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On Nineteen Eighty-Four: The Story of George Orwell’s Masterpiece

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From the author of the definitive biography of George Orwell, a captivating account of the origin and enduring power of his landmark dystopian novel Since its publication nearly 70 years ago, George Orwell’s 1984 has been regarded as one of the most influential novels of the modern age. Politicians have testified to its influence on their intellectual identities, rock From the author of the definitive biography of George Orwell, a captivating account of the origin and enduring power of his landmark dystopian novel  Since its publication nearly 70 years ago, George Orwell’s 1984 has been regarded as one of the most influential novels of the modern age. Politicians have testified to its influence on their intellectual identities, rock musicians have made records about it, TV viewers watch a reality show named for it, and a White House spokesperson tells of “alternative facts.” The world we live in is often described as an Orwellian one, awash in inescapable surveillance and invasions of privacy.  On 1984 dives deep into Orwell’s life to chart his earlier writings and key moments in his youth, such as his years at a boarding school, whose strict and charismatic headmaster shaped the idea of Big Brother. Taylor tells the story of the writing of the book, taking readers to the Scottish island of Jura, where Orwell, newly famous thanks to Animal Farm but coping with personal tragedy and rapidly declining health, struggled to finish 1984. Published during the cold war—a term Orwell coined—Taylor elucidates the environmental influences on the book. Then he examines 1984’s post-publication life, including its role as a tool to understand our language, politics, and government. In a current climate where truth, surveillance, censorship, and critical thinking are contentious, Orwell’s work is necessary. Written with resonant and reflective analysis, On 1984 is both brilliant and remarkably timely. 


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From the author of the definitive biography of George Orwell, a captivating account of the origin and enduring power of his landmark dystopian novel Since its publication nearly 70 years ago, George Orwell’s 1984 has been regarded as one of the most influential novels of the modern age. Politicians have testified to its influence on their intellectual identities, rock From the author of the definitive biography of George Orwell, a captivating account of the origin and enduring power of his landmark dystopian novel  Since its publication nearly 70 years ago, George Orwell’s 1984 has been regarded as one of the most influential novels of the modern age. Politicians have testified to its influence on their intellectual identities, rock musicians have made records about it, TV viewers watch a reality show named for it, and a White House spokesperson tells of “alternative facts.” The world we live in is often described as an Orwellian one, awash in inescapable surveillance and invasions of privacy.  On 1984 dives deep into Orwell’s life to chart his earlier writings and key moments in his youth, such as his years at a boarding school, whose strict and charismatic headmaster shaped the idea of Big Brother. Taylor tells the story of the writing of the book, taking readers to the Scottish island of Jura, where Orwell, newly famous thanks to Animal Farm but coping with personal tragedy and rapidly declining health, struggled to finish 1984. Published during the cold war—a term Orwell coined—Taylor elucidates the environmental influences on the book. Then he examines 1984’s post-publication life, including its role as a tool to understand our language, politics, and government. In a current climate where truth, surveillance, censorship, and critical thinking are contentious, Orwell’s work is necessary. Written with resonant and reflective analysis, On 1984 is both brilliant and remarkably timely.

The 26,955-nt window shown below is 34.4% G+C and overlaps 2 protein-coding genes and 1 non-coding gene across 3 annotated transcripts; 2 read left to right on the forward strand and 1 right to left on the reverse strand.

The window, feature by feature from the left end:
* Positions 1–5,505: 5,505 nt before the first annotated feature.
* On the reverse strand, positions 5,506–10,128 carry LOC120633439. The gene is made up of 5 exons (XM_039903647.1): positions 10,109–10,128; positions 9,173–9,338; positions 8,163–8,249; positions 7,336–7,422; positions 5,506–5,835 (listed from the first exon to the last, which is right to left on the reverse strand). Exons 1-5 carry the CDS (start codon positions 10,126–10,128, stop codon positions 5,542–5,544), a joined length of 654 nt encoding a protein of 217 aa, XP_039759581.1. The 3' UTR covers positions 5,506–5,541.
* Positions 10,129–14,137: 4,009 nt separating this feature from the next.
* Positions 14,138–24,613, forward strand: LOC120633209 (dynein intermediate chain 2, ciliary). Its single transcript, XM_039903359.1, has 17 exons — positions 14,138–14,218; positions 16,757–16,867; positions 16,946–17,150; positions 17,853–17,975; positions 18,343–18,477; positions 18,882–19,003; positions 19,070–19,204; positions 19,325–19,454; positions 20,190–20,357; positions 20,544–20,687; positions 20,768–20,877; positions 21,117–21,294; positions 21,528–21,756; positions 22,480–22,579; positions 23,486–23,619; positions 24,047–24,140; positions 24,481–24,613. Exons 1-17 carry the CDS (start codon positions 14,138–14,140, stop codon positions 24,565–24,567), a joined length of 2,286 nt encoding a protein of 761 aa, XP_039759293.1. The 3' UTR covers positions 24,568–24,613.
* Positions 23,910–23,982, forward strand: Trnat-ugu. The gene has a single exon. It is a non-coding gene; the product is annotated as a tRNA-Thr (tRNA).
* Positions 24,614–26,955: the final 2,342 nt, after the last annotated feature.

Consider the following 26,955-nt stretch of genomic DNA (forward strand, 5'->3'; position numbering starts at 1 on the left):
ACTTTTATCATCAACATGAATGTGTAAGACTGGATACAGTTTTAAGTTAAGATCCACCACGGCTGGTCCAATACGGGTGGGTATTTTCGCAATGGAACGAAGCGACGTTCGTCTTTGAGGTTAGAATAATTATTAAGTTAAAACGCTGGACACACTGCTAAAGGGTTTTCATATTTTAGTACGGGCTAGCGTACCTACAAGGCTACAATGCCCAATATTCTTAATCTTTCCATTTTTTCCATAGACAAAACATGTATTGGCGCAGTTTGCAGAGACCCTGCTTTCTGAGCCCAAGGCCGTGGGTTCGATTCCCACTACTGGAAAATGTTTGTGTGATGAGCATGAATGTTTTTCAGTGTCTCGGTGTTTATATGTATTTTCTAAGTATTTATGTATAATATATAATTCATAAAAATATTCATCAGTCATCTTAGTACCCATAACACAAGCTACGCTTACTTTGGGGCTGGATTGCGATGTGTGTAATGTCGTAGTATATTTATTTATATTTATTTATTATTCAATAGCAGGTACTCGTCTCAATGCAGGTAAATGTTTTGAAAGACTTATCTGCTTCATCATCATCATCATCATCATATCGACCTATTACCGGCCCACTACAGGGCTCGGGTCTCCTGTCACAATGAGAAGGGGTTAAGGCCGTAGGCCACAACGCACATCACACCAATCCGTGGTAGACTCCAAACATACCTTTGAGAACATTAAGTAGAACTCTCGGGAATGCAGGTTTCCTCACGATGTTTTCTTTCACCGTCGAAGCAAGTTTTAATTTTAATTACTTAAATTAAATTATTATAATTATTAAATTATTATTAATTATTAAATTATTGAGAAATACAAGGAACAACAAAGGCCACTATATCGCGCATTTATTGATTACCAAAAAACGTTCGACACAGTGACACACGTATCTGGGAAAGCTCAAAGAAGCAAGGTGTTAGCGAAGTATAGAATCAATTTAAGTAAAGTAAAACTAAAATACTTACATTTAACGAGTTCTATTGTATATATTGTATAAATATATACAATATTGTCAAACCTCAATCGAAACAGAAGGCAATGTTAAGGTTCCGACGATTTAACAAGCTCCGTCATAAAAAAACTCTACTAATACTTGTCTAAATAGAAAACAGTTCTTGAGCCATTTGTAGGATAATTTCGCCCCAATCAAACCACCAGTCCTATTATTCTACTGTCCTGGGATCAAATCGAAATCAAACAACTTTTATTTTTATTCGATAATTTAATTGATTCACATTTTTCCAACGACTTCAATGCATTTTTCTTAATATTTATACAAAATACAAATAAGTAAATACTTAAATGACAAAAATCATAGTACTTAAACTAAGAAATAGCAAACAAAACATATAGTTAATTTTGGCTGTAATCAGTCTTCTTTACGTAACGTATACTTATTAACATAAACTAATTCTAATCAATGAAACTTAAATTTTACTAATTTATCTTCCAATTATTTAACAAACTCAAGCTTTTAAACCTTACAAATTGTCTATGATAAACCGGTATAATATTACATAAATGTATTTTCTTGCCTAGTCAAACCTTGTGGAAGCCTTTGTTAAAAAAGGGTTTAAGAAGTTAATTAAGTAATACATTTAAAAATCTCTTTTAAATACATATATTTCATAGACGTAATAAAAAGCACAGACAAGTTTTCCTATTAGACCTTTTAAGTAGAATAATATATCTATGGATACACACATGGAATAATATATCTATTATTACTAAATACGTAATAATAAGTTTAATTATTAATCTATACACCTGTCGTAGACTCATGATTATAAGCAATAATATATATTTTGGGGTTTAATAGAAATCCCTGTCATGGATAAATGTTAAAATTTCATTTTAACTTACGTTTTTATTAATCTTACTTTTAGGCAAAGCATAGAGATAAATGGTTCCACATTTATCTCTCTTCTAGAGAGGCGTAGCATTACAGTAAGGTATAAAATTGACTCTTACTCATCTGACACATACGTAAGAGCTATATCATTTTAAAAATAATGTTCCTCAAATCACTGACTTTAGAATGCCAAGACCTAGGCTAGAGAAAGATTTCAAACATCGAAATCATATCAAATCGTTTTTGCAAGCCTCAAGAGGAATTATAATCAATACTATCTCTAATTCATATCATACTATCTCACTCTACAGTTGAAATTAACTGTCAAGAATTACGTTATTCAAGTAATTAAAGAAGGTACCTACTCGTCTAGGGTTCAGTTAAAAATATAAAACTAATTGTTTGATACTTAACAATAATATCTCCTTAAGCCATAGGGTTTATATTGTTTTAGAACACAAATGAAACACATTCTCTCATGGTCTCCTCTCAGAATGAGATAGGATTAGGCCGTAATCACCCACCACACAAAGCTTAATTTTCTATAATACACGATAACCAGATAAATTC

55 review for On Nineteen Eighty-Four: The Story of George Orwell’s Masterpiece

  1. 4 out of 5

    Meike